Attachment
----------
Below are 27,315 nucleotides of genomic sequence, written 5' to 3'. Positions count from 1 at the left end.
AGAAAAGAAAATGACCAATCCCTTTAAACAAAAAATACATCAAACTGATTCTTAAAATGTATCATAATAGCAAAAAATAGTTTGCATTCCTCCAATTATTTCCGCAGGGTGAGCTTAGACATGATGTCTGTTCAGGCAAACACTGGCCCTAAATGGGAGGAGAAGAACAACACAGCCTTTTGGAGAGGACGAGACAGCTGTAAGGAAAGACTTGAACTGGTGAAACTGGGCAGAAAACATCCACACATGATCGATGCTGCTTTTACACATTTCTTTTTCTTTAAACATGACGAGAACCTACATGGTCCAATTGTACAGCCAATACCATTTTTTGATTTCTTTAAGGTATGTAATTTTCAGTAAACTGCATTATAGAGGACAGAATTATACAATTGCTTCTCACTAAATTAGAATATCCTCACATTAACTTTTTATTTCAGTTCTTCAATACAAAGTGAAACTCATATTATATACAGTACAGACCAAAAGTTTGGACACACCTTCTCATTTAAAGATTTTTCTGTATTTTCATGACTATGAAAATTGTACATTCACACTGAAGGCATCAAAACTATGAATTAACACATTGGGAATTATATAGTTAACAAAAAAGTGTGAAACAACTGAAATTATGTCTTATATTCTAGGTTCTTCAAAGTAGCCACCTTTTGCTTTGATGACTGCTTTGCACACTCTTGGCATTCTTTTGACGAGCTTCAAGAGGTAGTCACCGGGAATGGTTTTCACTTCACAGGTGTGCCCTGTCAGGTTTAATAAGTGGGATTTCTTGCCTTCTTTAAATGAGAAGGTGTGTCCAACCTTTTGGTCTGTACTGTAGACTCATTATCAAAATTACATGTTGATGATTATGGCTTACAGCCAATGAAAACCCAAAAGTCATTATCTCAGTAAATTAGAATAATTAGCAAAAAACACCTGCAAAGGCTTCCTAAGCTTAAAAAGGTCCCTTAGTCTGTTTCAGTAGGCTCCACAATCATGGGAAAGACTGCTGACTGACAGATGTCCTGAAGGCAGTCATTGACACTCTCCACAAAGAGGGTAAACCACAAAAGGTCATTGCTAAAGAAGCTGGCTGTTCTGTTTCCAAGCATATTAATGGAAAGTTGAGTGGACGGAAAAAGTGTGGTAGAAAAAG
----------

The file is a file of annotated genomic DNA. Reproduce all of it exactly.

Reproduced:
Below are 27,315 nucleotides of genomic sequence, written 5' to 3'. Positions count from 1 at the left end.
AGAAAAGAAAATGACCAATCCCTTTAAACAAAAAATACATCAAACTGATTCTTAAAATGTATCATAATAGCAAAAAATAGTTTGCATTCCTCCAATTATTTCCGCAGGGTGAGCTTAGACATGATGTCTGTTCAGGCAAACACTGGCCCTAAATGGGAGGAGAAGAACAACACAGCCTTTTGGAGAGGACGAGACAGCTGTAAGGAAAGACTTGAACTGGTGAAACTGGGCAGAAAACATCCACACATGATCGATGCTGCTTTTACACATTTCTTTTTCTTTAAACATGACGAGAACCTACATGGTCCAATTGTACAGCCAATACCATTTTTTGATTTCTTTAAGGTATGTAATTTTCAGTAAACTGCATTATAGAGGACAGAATTATACAATTGCTTCTCACTAAATTAGAATATCCTCACATTAACTTTTTATTTCAGTTCTTCAATACAAAGTGAAACTCATATTATATACAGTACAGACCAAAAGTTTGGACACACCTTCTCATTTAAAGATTTTTCTGTATTTTCATGACTATGAAAATTGTACATTCACACTGAAGGCATCAAAACTATGAATTAACACATTGGGAATTATATAGTTAACAAAAAAGTGTGAAACAACTGAAATTATGTCTTATATTCTAGGTTCTTCAAAGTAGCCACCTTTTGCTTTGATGACTGCTTTGCACACTCTTGGCATTCTTTTGACGAGCTTCAAGAGGTAGTCACCGGGAATGGTTTTCACTTCACAGGTGTGCCCTGTCAGGTTTAATAAGTGGGATTTCTTGCCTTCTTTAAATGAGAAGGTGTGTCCAACCTTTTGGTCTGTACTGTAGACTCATTATCAAAATTACATGTTGATGATTATGGCTTACAGCCAATGAAAACCCAAAAGTCATTATCTCAGTAAATTAGAATAATTAGCAAAAAACACCTGCAAAGGCTTCCTAAGCTTAAAAAGGTCCCTTAGTCTGTTTCAGTAGGCTCCACAATCATGGGAAAGACTGCTGACTGACAGATGTCCTGAAGGCAGTCATTGACACTCTCCACAAAGAGGGTAAACCACAAAAGGTCATTGCTAAAGAAGCTGGCTGTTCTGTTTCCAAGCATATTAATGGAAAGTTGAGTGGACGGAAAAAGTGTGGTAGAAAAAG